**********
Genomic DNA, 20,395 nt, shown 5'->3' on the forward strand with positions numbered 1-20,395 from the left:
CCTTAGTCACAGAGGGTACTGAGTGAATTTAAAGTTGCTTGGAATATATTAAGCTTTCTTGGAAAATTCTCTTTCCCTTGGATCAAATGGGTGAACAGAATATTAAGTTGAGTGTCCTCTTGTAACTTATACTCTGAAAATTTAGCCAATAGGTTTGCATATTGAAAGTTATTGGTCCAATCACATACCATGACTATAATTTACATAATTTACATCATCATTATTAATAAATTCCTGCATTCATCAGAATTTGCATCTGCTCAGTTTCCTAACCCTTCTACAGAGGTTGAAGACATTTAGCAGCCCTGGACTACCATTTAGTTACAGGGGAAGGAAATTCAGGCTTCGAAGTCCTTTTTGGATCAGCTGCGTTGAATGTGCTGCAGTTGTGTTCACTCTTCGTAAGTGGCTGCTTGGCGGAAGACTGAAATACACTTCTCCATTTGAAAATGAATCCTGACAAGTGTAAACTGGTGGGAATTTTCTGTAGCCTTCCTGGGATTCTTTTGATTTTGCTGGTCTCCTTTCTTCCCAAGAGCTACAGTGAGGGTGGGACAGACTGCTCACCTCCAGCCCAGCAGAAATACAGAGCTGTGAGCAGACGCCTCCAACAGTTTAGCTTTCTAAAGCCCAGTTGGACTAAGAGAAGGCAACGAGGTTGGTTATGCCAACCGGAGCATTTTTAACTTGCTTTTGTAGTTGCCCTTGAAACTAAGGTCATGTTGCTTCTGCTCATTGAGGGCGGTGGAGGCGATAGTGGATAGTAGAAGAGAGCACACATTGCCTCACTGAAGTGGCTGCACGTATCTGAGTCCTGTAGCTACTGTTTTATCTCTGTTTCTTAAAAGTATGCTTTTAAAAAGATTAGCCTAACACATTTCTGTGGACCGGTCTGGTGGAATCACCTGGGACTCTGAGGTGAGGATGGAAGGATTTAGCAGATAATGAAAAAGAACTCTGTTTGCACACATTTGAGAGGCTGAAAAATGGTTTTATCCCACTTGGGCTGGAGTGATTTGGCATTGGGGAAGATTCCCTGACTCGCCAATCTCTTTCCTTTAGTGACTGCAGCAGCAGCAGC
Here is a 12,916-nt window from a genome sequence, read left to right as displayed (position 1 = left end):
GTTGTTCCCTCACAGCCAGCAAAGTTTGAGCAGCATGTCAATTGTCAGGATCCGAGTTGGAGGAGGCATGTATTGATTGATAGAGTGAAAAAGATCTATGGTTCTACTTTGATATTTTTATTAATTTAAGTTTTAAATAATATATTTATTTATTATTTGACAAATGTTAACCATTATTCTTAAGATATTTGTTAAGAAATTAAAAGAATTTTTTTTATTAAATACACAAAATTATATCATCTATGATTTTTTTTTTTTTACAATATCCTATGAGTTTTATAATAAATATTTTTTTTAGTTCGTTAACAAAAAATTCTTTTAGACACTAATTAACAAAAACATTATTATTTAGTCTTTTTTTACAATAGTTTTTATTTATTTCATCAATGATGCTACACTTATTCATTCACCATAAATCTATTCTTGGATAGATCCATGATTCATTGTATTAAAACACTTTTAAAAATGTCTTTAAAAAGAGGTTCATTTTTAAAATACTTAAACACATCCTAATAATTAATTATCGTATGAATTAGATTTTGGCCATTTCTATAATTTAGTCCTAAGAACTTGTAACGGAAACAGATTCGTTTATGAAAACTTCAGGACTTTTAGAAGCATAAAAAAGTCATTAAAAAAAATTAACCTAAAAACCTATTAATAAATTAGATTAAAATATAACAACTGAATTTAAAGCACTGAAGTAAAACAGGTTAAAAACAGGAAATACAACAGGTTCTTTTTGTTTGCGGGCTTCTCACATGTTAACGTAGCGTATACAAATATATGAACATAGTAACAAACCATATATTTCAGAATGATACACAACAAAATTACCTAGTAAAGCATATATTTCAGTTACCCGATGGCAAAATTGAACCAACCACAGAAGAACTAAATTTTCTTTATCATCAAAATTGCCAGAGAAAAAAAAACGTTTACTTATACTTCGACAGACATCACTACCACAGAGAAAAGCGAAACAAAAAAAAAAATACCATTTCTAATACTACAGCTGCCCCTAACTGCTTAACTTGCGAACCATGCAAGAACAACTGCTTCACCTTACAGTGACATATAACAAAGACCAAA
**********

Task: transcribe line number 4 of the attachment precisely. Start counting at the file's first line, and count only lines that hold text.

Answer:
GTTGTTCCCTCACAGCCAGCAAAGTTTGAGCAGCATGTCAATTGTCAGGATCCGAGTTGGAGGAGGCATGTATTGATTGATAGAGTGAAAAAGATCTATGGTTCTACTTTGATATTTTTATTAATTTAAGTTTTAAATAATATATTTATTTATTATTTGACAAATGTTAACCATTATTCTTAAGATATTTGTTAAGAAATTAAAAGAATTTTTTTTATTAAATACACAAAATTATATCATCTATGATTTTTTTTTTTTTACAATATCCTATGAGTTTTATAATAAATATTTTTTTTAGTTCGTTAACAAAAAATTCTTTTAGACACTAATTAACAAAAACATTATTATTTAGTCTTTTTTTACAATAGTTTTTATTTATTTCATCAATGATGCTACACTTATTCATTCACCATAAATCTATTCTTGGATAGATCCATGATTCATTGTATTAAAACACTTTTAAAAATGTCTTTAAAAAGAGGTTCATTTTTAAAATACTTAAACACATCCTAATAATTAATTATCGTATGAATTAGATTTTGGCCATTTCTATAATTTAGTCCTAAGAACTTGTAACGGAAACAGATTCGTTTATGAAAACTTCAGGACTTTTAGAAGCATAAAAAAGTCATTAAAAAAAATTAACCTAAAAACCTATTAATAAATTAGATTAAAATATAACAACTGAATTTAAAGCACTGAAGTAAAACAGGTTAAAAACAGGAAATACAACAGGTTCTTTTTGTTTGCGGGCTTCTCACATGTTAACGTAGCGTATACAAATATATGAACATAGTAACAAACCATATATTTCAGAATGATACACAACAAAATTACCTAGTAAAGCATATATTTCAGTTACCCGATGGCAAAATTGAACCAACCACAGAAGAACTAAATTTTCTTTATCATCAAAATTGCCAGAGAAAAAAAAACGTTTACTTATACTTCGACAGACATCACTACCACAGAGAAAAGCGAAACAAAAAAAAAAATACCATTTCTAATACTACAGCTGCCCCTAACTGCTTAACTTGCGAACCATGCAAGAACAACTGCTTCACCTTACAGTGACATATAACAAAGACCAAA